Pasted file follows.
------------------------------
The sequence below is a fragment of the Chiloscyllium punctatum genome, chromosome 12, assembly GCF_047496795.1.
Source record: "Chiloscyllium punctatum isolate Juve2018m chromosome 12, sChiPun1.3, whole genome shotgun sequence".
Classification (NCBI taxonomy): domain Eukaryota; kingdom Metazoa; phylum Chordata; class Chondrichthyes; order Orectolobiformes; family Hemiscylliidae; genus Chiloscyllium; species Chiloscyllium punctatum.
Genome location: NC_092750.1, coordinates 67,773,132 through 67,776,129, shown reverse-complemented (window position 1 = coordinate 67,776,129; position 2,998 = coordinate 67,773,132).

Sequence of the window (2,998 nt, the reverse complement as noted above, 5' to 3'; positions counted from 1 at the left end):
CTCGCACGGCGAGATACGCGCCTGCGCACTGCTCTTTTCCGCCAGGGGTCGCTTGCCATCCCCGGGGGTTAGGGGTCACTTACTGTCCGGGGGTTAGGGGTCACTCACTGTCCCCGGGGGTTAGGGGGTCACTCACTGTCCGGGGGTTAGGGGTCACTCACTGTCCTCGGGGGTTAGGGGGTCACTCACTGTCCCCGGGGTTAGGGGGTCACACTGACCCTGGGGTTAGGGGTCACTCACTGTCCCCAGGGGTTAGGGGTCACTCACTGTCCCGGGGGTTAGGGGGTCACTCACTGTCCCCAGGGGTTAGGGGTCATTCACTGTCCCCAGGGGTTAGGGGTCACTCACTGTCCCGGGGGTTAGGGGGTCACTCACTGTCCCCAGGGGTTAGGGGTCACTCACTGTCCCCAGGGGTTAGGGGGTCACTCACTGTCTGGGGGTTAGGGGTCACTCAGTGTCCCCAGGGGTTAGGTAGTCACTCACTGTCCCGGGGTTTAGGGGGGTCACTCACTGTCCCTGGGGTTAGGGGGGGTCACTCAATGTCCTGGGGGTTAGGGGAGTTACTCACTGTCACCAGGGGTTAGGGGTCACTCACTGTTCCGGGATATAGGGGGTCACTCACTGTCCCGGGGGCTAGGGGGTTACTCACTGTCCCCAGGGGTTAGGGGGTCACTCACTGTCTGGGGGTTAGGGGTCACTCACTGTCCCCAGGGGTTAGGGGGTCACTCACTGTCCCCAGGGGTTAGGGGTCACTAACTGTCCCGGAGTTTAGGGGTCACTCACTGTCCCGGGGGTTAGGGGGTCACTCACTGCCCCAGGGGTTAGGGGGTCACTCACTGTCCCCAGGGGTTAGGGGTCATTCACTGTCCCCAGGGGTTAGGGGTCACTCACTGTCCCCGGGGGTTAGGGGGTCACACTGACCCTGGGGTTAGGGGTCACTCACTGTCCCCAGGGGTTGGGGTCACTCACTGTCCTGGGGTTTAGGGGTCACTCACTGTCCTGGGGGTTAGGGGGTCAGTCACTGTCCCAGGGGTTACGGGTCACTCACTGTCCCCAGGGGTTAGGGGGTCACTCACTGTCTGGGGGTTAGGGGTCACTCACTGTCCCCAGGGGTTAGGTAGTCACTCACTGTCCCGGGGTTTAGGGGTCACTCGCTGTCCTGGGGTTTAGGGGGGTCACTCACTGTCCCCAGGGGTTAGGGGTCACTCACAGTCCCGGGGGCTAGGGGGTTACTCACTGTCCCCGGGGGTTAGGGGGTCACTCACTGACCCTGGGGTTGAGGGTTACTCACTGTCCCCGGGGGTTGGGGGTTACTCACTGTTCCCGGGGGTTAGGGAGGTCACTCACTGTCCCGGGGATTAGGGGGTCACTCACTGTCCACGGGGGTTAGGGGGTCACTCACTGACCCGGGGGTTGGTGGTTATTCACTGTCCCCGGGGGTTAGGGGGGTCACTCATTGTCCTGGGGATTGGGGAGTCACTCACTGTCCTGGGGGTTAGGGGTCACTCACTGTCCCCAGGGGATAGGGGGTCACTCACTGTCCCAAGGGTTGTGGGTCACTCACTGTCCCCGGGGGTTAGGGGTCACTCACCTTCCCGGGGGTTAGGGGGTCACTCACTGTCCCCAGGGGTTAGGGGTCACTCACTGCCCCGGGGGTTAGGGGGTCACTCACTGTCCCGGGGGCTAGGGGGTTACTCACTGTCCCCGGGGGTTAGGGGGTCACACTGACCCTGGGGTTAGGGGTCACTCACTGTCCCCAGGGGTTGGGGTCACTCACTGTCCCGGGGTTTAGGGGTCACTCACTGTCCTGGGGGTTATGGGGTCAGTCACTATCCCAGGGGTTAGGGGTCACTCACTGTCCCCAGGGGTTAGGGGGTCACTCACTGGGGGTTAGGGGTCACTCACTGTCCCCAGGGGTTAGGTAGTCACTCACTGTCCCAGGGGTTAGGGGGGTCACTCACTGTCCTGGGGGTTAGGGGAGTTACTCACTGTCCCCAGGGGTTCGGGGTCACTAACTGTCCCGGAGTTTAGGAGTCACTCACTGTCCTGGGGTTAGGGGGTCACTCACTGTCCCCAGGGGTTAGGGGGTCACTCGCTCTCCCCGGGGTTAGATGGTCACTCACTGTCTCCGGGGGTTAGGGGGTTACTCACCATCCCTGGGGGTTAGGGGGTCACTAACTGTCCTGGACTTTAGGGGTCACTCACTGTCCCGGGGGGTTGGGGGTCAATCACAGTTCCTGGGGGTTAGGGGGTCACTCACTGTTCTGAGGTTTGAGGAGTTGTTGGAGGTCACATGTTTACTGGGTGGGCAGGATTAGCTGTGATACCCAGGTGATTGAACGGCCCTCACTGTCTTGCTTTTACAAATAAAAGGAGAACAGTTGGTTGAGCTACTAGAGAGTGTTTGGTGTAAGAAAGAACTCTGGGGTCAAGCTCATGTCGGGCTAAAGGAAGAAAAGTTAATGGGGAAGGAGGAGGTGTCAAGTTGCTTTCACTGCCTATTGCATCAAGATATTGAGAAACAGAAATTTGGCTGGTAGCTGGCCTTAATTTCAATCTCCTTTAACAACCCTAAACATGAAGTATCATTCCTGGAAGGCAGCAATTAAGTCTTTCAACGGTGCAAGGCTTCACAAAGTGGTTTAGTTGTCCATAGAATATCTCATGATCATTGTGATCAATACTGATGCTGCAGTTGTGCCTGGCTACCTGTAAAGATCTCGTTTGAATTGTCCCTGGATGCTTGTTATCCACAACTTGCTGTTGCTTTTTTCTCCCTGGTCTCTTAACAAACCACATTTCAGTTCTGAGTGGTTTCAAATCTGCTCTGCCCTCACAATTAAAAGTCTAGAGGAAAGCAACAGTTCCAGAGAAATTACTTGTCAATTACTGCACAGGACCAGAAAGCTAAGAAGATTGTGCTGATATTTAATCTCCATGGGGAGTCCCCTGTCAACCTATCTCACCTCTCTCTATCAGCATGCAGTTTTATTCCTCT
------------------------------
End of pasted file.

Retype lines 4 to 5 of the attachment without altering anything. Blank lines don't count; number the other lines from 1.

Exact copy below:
Genome location: NC_092750.1, coordinates 67,773,132 through 67,776,129, shown reverse-complemented (window position 1 = coordinate 67,776,129; position 2,998 = coordinate 67,773,132).

Sequence of the window (2,998 nt, the reverse complement as noted above, 5' to 3'; positions counted from 1 at the left end):